For anyone thinking about designing a deck of playing cards, it is crucial to think about where printing their custom tuck cases. Maybe your idea is to go with a standard case made by the cards printer, which is definitely not a bad option. But stepping up the game is definitely a great way to put on paper better ideas that allow the project to stand out. Here is my personal experience on how to get a custom tuck case printed.
How “custom” can a tuck case be?
Printing techniques and possibilities are always changing, and every now and then a project pops up that does something completely new. Some techniques, however, can up the game by being relatively cheap and easy to do.
- Foiling. Foiling the tuck is a great way to give it a luxurious look. It is not for all decks, but it can change completely the way the whole project looks.
- Embossing. With foiling, it is frequently the first option given to a creator. Embossing creates depth, and a correct use of depth in a deck can make it multidimensional and much more interesting.
- Other printing techniques. Foiling and embossing are the easiest way to take a tuck case to the next level. Many other techniques exist: custom paper and inks, other materials, 3d-printed cases. All these are less standard, more expensive, and it is generally something for the more experienced designer.
Printing custom tuck cases option 1: Go with the printer.
The first option is to print the tuck with the card printer. If you are thinking of a plain CMYK tuck, look no further: they are good at doing it. It is cheaper and much easier, as you don’t need to assemble the tuck case, and skipping an additional step is always advisable so to reduce the risk that someone makes a mistake.
The issue with card printers is that the prices for a premium tuck case are extremely high. Imagine that just adding foiling to the tuck cases through USPCC is as expensive as having the tuck printed with foiling and embossing from a third party. Why card printers don’t care about reducing their prices, I honestly don’t know – but definitely something to keep in mind.
The one card printer that offers affordable foiling and embossing options is NPCC. I worked with them in the past (even though with a plain tuck case), and they offer quality tuck cases – definitely a good option to check out.
Printing custom tuck cases option 2: Go to a third party
Adding a layer in between increases the likelihood of delays and issues. However, if you want foiling and or embossing, and even more so if you are looking to more complex printing techniques, third party printers are your best bet. Printing a custom tuck case with foiling and embossing will cost between $2.000 and $3.000, including assembly. Here are the one I know:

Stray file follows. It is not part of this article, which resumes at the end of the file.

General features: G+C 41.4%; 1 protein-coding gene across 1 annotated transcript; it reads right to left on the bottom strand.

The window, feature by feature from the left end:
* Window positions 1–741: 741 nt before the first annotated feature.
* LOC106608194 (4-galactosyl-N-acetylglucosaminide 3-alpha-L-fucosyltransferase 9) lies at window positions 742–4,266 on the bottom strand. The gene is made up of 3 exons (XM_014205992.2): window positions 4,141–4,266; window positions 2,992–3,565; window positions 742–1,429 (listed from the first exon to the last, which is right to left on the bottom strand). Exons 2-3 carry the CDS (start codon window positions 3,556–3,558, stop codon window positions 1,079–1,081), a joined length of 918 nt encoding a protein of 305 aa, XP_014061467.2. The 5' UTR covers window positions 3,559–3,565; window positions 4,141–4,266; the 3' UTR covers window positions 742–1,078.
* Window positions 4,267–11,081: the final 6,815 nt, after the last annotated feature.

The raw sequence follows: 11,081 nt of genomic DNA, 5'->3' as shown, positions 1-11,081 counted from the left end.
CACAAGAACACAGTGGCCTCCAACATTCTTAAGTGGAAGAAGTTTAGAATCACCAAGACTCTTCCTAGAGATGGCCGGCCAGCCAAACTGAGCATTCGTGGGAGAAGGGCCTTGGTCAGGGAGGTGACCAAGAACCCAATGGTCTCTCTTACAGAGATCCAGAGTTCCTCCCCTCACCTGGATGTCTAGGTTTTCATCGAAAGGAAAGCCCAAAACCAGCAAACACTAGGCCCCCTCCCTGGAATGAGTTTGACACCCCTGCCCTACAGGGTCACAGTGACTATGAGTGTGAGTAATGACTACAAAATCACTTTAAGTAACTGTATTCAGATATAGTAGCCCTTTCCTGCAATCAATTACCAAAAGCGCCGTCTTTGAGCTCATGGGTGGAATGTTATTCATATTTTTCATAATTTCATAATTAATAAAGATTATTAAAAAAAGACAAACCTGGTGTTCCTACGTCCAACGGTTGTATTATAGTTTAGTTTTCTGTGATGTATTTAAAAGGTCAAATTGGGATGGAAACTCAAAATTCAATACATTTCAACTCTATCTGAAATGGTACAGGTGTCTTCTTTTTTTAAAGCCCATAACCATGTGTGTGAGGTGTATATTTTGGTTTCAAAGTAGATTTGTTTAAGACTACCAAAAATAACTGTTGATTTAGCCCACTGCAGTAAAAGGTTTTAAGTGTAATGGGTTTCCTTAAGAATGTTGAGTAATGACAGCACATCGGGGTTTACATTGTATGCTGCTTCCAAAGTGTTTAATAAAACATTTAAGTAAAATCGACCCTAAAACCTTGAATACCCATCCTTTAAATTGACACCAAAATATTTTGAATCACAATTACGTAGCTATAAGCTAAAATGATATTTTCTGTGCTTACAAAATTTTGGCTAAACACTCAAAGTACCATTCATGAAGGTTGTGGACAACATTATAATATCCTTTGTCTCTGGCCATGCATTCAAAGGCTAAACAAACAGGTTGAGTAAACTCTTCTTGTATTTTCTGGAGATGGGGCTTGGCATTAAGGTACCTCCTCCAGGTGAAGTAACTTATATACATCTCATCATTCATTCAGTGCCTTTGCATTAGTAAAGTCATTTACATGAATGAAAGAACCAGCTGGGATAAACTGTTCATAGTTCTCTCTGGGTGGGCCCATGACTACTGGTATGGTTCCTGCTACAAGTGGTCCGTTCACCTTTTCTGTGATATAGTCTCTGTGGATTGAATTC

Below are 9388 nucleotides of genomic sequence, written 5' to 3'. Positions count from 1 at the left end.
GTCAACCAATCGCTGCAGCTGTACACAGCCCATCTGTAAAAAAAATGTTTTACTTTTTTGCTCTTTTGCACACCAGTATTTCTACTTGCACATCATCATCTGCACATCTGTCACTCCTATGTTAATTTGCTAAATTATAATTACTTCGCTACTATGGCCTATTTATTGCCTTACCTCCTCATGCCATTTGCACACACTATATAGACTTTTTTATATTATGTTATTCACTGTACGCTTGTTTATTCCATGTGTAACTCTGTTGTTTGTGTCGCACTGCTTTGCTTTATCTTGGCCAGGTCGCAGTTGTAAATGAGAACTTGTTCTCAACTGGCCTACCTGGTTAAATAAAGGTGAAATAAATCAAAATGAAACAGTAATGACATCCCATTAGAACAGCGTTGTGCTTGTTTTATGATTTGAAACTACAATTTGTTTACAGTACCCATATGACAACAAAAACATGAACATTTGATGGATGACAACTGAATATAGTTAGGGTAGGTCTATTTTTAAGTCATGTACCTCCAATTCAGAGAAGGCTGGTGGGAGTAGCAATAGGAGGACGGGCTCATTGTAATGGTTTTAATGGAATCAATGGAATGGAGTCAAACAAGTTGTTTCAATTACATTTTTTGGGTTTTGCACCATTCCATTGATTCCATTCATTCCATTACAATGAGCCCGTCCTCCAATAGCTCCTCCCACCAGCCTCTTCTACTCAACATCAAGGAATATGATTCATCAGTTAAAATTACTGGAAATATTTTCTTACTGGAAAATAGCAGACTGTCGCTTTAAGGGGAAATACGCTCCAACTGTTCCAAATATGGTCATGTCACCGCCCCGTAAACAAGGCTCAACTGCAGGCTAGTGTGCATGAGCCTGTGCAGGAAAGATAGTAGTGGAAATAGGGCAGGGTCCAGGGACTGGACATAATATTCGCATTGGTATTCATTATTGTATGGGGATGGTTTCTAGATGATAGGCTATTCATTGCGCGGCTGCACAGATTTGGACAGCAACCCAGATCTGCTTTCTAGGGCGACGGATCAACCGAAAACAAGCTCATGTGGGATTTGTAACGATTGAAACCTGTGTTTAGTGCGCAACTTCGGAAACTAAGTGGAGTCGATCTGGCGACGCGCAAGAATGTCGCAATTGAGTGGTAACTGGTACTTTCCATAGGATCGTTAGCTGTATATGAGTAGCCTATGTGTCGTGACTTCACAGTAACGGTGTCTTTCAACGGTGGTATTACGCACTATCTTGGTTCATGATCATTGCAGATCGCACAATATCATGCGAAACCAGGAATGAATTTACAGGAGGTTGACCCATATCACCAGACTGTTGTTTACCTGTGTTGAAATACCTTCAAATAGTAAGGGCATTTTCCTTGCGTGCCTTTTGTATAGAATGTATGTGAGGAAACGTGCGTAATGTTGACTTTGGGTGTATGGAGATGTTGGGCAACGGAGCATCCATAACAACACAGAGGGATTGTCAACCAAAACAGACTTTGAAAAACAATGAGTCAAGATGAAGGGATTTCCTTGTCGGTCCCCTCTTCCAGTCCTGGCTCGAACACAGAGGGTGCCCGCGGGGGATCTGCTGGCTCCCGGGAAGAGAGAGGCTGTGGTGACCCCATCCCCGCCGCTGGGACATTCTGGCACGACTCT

Gambler’s Warehouse (most convenient)
GW is always the first one to contact. They are mostly known for fulfilling projects, which means that they are experienced in packing and you can use them as a one-stop shop: they can take care of everything.
GW tends to be slightly more expensive when it comes to manufacturing, but since they take care of everything, it is often the most economically sensitive call to make.
Clove St Press (good prices, good quality)
Clove St Press is a very solid option, and has worked on many successful projects. They tend to be slightly cheaper than GW, but don’t take care of fulfilling, which effectively adds a layer and raises costs.
Oath Playing Cards (stunning quality, no MOQ)
Lotrek is well known for producing unbelievable tuck cases for its own projects. On top of that, he works with other designers. The great thing about going with them is the lack of MOQ: you will very often see them for very limited print runs (below 500 units). I never worked with them, but I did ask for a quote and never heard back. I really hope we will be able to work with them in the future.
Printing custom tuck cases: conclusion
Printing custom tuck cases for your Kickstarter project is a complex decision to make. It is important to get many quotes so to choose the best option in your specific case. The big conclusion I drew to myself is the following: work with the playing cards printer if the tuck case is plain CMYK, and definitely talk to third parties if you want something more.